Next stop was the snack bar where we were elbow to elbow with people of all ages, including quite a few children. Popcorn seemed the perfect salty snack to go along with our “Moose Drool,” which we took back with us to our table to continue watching “The Spoilers.”
During the second half of the play, another actor began to catch my attention. A young black man, a very handsome man, Joel Oramas (pronounced Jo-L) portrayed Joe Dextry. He was the only African-American in the cast.
In years past, when attending a melodrama at the Gold Bar Room, the Olio that followed the play was amusing, but did not really thrill me too much.
Not so at the Butte Theater that Saturday afternoon. This Olio presentation promised a Motown theme! The actors returned to the stage and gave impressive, enthusiastic and very talented renditions of some classic Motown songs, accompanied by an updated piano man on a keyboard with synthesizer.
Motown, a nickname for Detroit, Michigan, was home to many talented African-American musicians. Music studios there produced what became known as the “Motown Sound” in the early to mid 1960s.
Having heard these songs while in junior high and high school in Palo Alto, California, I knew the words to all the songs presented that afternoon.
The entire cast really gave it their all with renditions of many classic Motown hits by such famous singers as Diana Ross; an amazing performance by Lindsey Bristol.
My favorite, without a doubt, in this contemporary rendition of an Olio, was Oramas. He engaged his fellow actors, all of whom were Caucasian, in a rollicking look back at the music created and produced in Detroit Michigan during the early 1960s.
What a treat to see “Smokey Robinson and the Miracles!” Smokey Robinson was portrayed by Oramas, the handsome and charming young African-American actor, backed up by what can only be described as the “white” Miracles!
Since we had been fortunate enough to get seats at one of the handful of tables within a few feet of the stage, I couldn’t help but get into the spirit of the moment and rock out with the cast of “The Spoilers” as they brought to life a musical medley from the middle of the previous century.
Ok, so maybe the single bottle of “Moose Drool” gave me some liquid courage. I occasionally glanced around the theater as I danced the afternoon away. I noticed with a touch of regret and a little embarrassment, that I was the only adult up and moving.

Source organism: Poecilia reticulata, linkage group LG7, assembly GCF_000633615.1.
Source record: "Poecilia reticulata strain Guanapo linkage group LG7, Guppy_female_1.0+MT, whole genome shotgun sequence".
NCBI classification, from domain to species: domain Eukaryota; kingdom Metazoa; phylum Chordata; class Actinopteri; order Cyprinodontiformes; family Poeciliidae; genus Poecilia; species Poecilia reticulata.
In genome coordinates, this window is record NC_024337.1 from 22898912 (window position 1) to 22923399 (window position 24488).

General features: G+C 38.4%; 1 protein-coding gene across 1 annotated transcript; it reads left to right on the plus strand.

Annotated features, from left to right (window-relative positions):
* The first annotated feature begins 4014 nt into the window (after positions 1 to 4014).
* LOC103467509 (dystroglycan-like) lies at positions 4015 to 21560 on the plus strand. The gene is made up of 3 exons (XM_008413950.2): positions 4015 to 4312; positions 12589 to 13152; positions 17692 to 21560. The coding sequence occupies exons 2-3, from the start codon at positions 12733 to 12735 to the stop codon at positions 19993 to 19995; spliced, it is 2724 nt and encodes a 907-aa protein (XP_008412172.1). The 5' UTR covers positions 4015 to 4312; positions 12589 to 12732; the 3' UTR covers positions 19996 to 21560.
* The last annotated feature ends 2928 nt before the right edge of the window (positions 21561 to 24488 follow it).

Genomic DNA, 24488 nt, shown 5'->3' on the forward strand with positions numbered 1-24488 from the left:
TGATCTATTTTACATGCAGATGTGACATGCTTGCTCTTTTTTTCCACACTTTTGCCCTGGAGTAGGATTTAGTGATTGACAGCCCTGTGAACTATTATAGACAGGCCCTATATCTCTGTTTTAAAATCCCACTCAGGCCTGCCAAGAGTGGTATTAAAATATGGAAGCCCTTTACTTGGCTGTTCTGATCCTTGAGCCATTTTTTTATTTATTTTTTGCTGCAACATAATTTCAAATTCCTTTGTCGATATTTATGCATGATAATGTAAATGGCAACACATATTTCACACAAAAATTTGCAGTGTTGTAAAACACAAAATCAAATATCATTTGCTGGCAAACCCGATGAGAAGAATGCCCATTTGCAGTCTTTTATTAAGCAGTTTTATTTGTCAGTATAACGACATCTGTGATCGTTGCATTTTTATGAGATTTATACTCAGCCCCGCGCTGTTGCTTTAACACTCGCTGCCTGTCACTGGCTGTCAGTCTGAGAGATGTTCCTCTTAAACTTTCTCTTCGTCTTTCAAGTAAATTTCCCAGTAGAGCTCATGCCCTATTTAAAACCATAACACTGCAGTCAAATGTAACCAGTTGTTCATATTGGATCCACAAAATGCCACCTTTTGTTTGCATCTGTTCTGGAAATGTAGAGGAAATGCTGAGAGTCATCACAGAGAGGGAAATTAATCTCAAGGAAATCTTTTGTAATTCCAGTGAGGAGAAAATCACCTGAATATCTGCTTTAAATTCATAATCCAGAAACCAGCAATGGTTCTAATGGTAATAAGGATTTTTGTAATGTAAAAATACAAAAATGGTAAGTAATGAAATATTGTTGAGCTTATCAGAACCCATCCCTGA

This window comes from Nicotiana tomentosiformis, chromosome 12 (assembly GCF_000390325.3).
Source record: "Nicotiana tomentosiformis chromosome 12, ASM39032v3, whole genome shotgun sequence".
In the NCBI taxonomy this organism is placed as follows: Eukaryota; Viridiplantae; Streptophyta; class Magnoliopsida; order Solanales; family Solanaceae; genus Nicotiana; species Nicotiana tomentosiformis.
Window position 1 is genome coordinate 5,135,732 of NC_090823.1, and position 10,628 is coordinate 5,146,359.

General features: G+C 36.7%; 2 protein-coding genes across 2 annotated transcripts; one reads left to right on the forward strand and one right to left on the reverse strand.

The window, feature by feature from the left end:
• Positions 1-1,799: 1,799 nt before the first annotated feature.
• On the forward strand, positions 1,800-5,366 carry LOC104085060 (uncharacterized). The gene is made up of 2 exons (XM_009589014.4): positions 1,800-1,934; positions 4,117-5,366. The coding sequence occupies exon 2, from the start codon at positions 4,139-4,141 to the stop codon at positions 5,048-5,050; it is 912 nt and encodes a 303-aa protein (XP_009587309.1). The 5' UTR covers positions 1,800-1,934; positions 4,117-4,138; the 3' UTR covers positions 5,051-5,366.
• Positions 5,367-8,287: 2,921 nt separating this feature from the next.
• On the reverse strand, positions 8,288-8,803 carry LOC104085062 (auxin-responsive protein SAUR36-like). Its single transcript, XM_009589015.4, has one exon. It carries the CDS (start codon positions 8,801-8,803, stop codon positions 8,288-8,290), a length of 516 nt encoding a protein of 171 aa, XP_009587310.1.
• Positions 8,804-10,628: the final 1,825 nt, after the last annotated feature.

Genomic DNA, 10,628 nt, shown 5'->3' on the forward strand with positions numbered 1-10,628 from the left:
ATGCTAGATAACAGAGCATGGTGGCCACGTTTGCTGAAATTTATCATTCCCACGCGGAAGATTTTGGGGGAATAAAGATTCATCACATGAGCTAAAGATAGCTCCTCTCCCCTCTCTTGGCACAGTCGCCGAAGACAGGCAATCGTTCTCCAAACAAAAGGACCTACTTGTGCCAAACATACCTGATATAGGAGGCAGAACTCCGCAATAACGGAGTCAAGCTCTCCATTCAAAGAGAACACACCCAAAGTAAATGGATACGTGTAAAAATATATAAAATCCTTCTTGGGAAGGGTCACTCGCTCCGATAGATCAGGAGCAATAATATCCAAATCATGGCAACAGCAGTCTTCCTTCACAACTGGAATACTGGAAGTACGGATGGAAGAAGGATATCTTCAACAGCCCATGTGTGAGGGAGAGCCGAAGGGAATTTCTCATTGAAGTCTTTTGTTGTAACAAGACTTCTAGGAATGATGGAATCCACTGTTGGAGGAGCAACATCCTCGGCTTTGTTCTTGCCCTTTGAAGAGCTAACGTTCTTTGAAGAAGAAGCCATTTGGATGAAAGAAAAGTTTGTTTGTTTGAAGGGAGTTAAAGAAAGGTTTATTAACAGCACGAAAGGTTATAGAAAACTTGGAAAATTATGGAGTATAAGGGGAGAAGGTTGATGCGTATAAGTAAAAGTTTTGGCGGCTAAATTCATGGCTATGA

Perhaps there would be more audience participation if the Butte Theatre would remove about three rows of seats near the stage.
To quote Irma Thomas, the ‘Soul Queen of New Orleans,’ “You can’t put your backfield in motion when you’re sittin’ on it!”
After the performance members of the cast were clearing the stage.
Amazingly, one of them was Oramas. I chatted for a few minutes with him and two of the audience members who had traveled up from the Canon City area to see this inspiring presentation; for the second time.
It was indeed inspiring. The cast of “The Spoilers” managed to convey in this afternoon performance, the message that we, as Americans, need to remember how to laugh at ourselves; to have a sense of humor about who we are and where we came from.
For a few moments, it gave this ol’ hippie chick from San Francsico, California a brief glimpse into her own past, where many of us believed that people of the world from different cultures, backgrounds, and religious beliefs could actually get along.
Peace and Love, everybody…Come on out to Cripple Creek for a roaring good time! If you put away that Smartphone and take the time to notice, you’ll see some very entertaining live theater that just for a moment, can transport you to a simpler time.
The Thin Air Theatre, along with the Heritage Center, the District Museum, the Cripple Creek and Victor Train, the Visitor Center and the Jailhouse Museum all help to provide a more well rounded destination for tourists and locals alike. There’s more to see and do in Cripple Creek than you might imagine!